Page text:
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Conference 11686

Gallium Nitride Materials and Devices XVI

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  • Welcome and Introduction
  • Conference Networking Session
  • Topical Discussion Rounds
  • OPTO Plenary Session
  • Vertical-Cavity Surface-Emitting Lasers (VCSELs)
  • In-Plane Laser Diodes
  • UV Laser Diodes
  • UV LEDs
  • Novel Devices and Micro-/Nanostructures
  • Epitaxy and Bulk Growth
  • Fundamental Physics and Characterization I
  • Fundamental Physics and Characterization II
  • GaN Electronics and HEMTs
  • Poster Session
  • Front Matter: Volume 11686
2021-03-07T14:03:58-08:00
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UPCOMING LIVE EVENTS:
Welcome and Introduction
11686-800
Author(s): Hiroshi Fujioka, Institute of Industrial Science, The Univ. of Tokyo (Japan); Hadis Morkoç, Virginia Commonwealth Univ. (United States); Ulrich T. Schwarz, Technische Univ. Chemnitz (Germany)
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Introduction to SPIE Photonics West OPTO conference 11686: Gallium Nitride Materials and Devices XVI.
Conference Networking Session
11686-700
8 March 2021 • 2:00 PM - 3:00 PM PST
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Meet colleagues interested in this conference topic for small group discussion and networking, hosted by the conference chairs. We will briefly introduce how to interact during the conference, with slack as communication tool, and present an outline of the program of this conference. While this informal session emphasizes conversation rather than talk delivery, it is also an entry point into two-way discussions during this virtual conference. Hosted By: Hiroshi Fujioka, Institute of Industrial Science, The Univ. of Tokyo (Japan); Hadis Morkoç, Virginia Commonwealth Univ. (United States); Ulrich T. Schwarz, Technische Univ. Chemnitz (Germany).
Topical Discussion Rounds
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This will be a live online Discussion Round focused on an individual topic where smaller number of people can meet. There is a second meeting scheduled on this topic at on 8-March at 4:00 PM PST to accommodate different time zones. There is no limit to discussion, however, there is a suggested focus for each Round. This Round will focus on epitaxy and bulk growth of group-III-nitrides. Hosted by: Russell D. Dupuis, Georgia Institute of Technology (United States).
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This will be a live online Discussion Round focused on an individual topic where smaller number of people can meet. There is a second meeting scheduled on this topic at on 8-March at 9:00 AM PST to accommodate different time zones. There is no limit to discussion, however, there is a suggested focus for each Round. This Round will focus on epitaxy and bulk growth of group-III-nitrides. Hosted by: Motoaki Iwaya, Meijo Univ. (Japan) and Michal Bockowski, Institute of High Pressure Physics (Poland).
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This will be a live online Discussion Round focused on an individual topic where smaller number of people can meet. There is a second meeting scheduled on this topic at on 9-March at 9:00 AM PST to accommodate different time zones. There is no limit to discussion, however, there is a suggested focus for each Round. This Round will focus on fundamental physics and characterization of gallium nitride materials and devices. Hosted by: Kazunobu Kojima, Tohoku Univ. (Japan) and Martin Feneberg, Otto-von-Guericke-Univ. Magdeburg (Germany).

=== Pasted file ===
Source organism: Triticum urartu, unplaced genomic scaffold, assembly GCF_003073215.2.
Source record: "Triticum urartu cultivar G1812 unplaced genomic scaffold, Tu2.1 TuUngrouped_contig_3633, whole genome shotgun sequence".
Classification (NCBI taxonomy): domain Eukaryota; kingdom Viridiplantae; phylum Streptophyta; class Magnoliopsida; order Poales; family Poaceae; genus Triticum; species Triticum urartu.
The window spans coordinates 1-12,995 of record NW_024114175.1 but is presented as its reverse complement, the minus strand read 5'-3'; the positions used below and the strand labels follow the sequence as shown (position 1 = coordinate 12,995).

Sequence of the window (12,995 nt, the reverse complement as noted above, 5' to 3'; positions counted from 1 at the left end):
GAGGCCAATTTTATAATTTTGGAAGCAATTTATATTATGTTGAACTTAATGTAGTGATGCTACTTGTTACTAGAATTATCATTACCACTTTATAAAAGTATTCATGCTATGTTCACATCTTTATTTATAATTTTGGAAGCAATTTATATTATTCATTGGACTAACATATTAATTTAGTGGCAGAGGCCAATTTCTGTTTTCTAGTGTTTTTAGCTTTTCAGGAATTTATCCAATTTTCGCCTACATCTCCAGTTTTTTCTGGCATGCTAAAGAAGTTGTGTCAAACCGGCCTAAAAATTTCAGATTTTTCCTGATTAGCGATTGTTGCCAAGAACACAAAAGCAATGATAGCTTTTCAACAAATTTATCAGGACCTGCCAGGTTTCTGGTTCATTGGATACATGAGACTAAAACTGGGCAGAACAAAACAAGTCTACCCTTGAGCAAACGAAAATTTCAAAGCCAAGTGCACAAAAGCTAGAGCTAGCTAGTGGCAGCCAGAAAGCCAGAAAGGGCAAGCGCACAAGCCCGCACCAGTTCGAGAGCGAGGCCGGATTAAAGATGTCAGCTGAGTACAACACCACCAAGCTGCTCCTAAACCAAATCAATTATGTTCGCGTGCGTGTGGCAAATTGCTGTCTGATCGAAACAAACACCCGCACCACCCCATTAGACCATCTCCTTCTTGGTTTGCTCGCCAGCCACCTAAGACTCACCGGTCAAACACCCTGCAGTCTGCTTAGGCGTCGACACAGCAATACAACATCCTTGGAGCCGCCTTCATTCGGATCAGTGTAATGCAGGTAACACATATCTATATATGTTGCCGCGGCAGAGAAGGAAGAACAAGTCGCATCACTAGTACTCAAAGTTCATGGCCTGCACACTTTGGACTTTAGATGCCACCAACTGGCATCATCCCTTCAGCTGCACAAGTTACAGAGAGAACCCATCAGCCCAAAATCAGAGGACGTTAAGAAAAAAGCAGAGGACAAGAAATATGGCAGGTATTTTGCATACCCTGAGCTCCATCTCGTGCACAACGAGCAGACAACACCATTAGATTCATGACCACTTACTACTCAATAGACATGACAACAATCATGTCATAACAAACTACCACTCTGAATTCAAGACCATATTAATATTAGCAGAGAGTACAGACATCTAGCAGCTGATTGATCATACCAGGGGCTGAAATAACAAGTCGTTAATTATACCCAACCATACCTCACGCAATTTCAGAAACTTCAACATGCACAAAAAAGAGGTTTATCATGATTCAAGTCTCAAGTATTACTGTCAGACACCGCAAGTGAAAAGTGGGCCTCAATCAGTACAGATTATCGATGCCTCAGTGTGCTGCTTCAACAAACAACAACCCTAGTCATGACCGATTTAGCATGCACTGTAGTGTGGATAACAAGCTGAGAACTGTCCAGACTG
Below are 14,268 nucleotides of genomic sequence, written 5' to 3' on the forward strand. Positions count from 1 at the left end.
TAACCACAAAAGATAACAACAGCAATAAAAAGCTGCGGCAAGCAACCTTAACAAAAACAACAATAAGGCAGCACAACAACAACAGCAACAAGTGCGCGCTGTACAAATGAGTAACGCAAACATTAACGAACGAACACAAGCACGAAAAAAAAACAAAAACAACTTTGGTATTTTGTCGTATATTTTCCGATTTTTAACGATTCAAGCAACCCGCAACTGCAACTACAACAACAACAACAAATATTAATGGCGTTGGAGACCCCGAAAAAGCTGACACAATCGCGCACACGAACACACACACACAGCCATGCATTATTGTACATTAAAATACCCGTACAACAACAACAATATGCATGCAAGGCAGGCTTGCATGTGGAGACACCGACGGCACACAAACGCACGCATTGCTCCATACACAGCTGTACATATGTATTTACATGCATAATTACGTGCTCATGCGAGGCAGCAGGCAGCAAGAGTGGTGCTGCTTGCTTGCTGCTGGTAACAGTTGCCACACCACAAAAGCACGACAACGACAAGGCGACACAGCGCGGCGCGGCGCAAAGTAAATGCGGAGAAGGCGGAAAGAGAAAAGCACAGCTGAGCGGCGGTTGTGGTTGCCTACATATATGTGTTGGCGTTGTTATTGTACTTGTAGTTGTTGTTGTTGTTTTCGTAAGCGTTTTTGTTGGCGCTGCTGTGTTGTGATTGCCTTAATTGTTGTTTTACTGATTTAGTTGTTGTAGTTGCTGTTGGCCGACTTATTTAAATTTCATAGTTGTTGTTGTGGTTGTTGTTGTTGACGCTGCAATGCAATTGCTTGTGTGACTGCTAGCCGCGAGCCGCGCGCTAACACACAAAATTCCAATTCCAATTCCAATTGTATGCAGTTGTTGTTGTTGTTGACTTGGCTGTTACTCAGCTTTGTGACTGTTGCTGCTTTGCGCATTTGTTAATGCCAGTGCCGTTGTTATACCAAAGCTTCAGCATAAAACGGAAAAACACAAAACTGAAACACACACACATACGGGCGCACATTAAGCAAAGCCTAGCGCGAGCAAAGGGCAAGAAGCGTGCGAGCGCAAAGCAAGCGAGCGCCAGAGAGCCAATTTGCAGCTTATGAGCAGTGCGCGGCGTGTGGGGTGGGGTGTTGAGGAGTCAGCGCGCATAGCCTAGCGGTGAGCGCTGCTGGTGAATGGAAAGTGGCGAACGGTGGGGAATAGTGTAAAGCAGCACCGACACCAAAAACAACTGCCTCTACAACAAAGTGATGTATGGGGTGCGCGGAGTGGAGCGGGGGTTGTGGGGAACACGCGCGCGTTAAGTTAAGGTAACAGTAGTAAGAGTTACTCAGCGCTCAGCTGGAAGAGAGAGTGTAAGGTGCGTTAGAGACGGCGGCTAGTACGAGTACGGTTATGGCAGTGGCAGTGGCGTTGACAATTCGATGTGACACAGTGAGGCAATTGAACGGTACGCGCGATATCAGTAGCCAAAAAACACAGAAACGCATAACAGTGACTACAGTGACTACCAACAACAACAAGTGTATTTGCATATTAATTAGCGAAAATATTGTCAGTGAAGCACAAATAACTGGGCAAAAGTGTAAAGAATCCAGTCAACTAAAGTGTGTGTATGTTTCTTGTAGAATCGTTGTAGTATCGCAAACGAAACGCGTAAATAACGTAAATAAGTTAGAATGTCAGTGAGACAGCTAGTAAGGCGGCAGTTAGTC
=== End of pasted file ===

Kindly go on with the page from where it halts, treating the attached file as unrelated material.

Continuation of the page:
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This will be a live online Discussion Round focused on an individual topic where smaller number of people can meet. There is a second meeting scheduled on this topic at on 9-March at 12:00 AM PST to accommodate different time zones. There is no limit to discussion, however, there is a suggested focus for each Round. This Round will focus on fundamental physics and characterization of gallium nitride materials and devices. Hosted by: Pei-Cheng Ku, Univ. of Michigan (United States).
11686-705
9 March 2021 • 4:00 PM - 5:00 PM PST
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This will be a live online Discussion Round focused on an individual topic where smaller number of people can meet. There is a second meeting scheduled on this topic at on 10-March at 12:00 AM PST to accommodate different time zones. There is no limit to discussion, however, there is a suggested focus for each Round. This Round will focus on UV LEDs and laser diodes. Hosted by: Hideto Miyake, Mie Univ. (Japan).
11686-706
10 March 2021 • 12:00 AM - 1:00 AM PST
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This will be a live online Discussion Round focused on an individual topic where smaller number of people can meet. There is a second meeting scheduled on this topic at on 9-March at 4:00 PM PST to accommodate different time zones. There is no limit to discussion, however, there is a suggested focus for each Round. This Round will focus on UV LEDs and laser diodes. Hosted by: Michael Kneissl, Technische Univ. Berlin (Germany) and Matteo Meneghini, Univ. degli Studi di Padova (Italy).